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What is the best way to say that some exercise needs needs to be done with consideration of time required for its completion. In other words, the kind of exercise when time for completion is one of the factors and someone is there with a stopwatch to control how fast you do it.
I need to say something like "This exercise is done ...." How? At speed? For speed? Considering speed?

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    I would suggest saying "against the clock" dictionary.cambridge.org/dictionary/english/against-the-clock – JavaLatte Oct 12 '18 at 12:50
  • Yes,but in generally the adjective/adverb is fast. – Lambie Oct 12 '18 at 13:40
  • @Lambie, for this the adverb quickly would be more appropriate, as it relates to doing something in a short period of time rather than at a high velocity. dictionary.cambridge.org/grammar/british-grammar/… ... for british speakers, anyway. – JavaLatte Oct 12 '18 at 14:09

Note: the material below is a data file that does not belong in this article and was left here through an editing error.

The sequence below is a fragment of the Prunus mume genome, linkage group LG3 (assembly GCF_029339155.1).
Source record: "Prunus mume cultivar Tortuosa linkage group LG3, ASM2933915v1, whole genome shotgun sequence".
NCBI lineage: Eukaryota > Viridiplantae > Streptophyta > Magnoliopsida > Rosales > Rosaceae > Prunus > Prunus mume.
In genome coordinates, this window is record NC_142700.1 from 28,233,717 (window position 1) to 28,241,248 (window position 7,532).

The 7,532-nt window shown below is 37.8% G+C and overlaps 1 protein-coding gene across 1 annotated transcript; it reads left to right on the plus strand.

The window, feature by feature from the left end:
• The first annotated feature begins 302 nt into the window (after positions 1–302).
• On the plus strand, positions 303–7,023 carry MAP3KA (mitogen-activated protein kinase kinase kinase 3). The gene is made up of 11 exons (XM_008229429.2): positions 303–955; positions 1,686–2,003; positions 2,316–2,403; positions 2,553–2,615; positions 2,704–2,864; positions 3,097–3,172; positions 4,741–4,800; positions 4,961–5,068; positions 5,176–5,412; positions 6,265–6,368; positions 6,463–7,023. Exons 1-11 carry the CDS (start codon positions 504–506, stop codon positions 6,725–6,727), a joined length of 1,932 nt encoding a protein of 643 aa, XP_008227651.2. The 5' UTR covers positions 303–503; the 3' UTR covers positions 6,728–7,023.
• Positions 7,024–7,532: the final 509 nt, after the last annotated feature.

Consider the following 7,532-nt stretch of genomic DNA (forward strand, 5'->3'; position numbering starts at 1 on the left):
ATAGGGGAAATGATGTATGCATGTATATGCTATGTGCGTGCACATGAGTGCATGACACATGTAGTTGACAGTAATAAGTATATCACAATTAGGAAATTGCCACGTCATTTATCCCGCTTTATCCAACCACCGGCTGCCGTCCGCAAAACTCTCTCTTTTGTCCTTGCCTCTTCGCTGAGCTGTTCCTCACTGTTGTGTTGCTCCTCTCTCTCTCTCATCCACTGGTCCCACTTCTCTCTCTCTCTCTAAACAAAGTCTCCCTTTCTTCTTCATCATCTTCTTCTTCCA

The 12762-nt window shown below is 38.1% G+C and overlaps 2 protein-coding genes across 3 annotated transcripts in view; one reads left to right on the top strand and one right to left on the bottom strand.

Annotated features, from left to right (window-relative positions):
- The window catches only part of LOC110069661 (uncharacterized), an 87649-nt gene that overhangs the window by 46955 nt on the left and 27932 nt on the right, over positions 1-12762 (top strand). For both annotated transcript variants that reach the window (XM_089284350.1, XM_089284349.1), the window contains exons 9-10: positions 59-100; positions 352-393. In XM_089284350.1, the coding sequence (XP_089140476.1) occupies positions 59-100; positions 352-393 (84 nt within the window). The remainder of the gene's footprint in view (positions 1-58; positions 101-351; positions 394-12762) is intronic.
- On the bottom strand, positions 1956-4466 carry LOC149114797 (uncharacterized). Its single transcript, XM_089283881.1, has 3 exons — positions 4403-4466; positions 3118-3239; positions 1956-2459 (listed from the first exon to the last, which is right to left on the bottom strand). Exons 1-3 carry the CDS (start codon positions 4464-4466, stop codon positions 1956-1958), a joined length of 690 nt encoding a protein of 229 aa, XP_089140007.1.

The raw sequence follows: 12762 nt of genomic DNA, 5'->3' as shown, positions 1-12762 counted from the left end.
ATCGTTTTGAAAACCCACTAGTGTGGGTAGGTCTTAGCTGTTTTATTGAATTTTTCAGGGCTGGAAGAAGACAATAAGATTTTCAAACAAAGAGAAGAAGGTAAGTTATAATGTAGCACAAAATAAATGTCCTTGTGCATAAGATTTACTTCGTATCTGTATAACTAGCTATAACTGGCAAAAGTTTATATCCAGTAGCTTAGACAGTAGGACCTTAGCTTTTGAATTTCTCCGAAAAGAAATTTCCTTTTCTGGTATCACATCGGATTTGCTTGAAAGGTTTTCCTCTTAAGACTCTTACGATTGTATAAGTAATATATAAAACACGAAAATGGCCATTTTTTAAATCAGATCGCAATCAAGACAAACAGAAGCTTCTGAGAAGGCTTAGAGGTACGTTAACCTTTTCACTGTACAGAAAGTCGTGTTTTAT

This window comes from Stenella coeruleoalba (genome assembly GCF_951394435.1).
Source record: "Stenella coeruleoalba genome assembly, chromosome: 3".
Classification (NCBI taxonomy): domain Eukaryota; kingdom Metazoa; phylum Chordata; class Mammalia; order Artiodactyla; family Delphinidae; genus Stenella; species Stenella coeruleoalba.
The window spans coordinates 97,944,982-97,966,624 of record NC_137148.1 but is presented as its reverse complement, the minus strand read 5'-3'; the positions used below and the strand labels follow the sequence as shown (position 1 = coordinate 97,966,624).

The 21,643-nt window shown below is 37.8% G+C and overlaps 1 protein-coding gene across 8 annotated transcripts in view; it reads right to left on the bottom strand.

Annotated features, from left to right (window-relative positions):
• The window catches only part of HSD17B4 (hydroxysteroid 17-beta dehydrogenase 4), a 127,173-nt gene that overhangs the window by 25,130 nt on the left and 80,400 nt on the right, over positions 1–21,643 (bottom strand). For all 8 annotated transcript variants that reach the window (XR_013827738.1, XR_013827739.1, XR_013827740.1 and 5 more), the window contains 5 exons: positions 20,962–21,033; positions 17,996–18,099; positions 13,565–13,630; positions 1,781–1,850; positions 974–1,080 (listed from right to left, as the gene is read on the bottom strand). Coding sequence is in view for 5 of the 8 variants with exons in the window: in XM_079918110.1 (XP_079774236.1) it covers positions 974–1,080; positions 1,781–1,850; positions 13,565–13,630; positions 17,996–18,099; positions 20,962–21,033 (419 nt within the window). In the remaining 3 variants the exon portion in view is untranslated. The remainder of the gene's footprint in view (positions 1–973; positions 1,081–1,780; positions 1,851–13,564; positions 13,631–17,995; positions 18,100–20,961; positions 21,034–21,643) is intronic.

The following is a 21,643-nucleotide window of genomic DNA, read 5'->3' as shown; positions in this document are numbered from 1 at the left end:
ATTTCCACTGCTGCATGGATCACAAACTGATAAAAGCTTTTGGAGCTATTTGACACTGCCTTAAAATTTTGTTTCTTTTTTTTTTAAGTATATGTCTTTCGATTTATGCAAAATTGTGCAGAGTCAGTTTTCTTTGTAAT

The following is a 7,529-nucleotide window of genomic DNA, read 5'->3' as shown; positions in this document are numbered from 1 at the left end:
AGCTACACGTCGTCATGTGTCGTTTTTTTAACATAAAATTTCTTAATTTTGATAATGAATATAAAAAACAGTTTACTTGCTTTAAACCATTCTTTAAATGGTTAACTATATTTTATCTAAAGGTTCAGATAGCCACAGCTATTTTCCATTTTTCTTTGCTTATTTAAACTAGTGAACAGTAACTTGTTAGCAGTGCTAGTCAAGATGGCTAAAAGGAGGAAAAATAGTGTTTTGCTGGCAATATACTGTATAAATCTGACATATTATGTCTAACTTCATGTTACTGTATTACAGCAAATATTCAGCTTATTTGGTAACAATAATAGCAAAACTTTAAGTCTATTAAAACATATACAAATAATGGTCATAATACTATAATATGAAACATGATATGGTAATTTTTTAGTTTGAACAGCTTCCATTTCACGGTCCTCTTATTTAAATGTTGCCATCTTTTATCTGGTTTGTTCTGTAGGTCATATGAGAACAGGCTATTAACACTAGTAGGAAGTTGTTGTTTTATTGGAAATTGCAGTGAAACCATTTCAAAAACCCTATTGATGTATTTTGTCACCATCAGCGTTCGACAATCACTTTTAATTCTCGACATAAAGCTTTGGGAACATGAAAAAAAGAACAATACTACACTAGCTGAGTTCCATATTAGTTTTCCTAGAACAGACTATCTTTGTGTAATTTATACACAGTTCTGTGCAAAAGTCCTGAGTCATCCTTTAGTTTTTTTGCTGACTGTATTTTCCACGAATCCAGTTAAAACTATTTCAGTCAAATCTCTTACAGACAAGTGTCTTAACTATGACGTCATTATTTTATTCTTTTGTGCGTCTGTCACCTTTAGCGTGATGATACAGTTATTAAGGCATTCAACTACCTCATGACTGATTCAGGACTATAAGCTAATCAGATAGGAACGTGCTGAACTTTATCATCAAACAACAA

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    @JavaLatte It depends. This exercise should be done as fast as possible, as quickly as possible=same thing in all Englishes. Against the clock really means in 10 minutes, in 15 minutes etc. and also is the same in all Englishes. – Lambie Oct 12 '18 at 14:15
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"This exercise should be timed" is good for an exercise with a stopwatch. It implies both the precise time consideration and the speed.

measure the time taken by (a process or activity, or a person doing it).

"we were timed and given certificates according to our speed"

https://en.oxforddictionaries.com/definition/time (scroll down to Verb)

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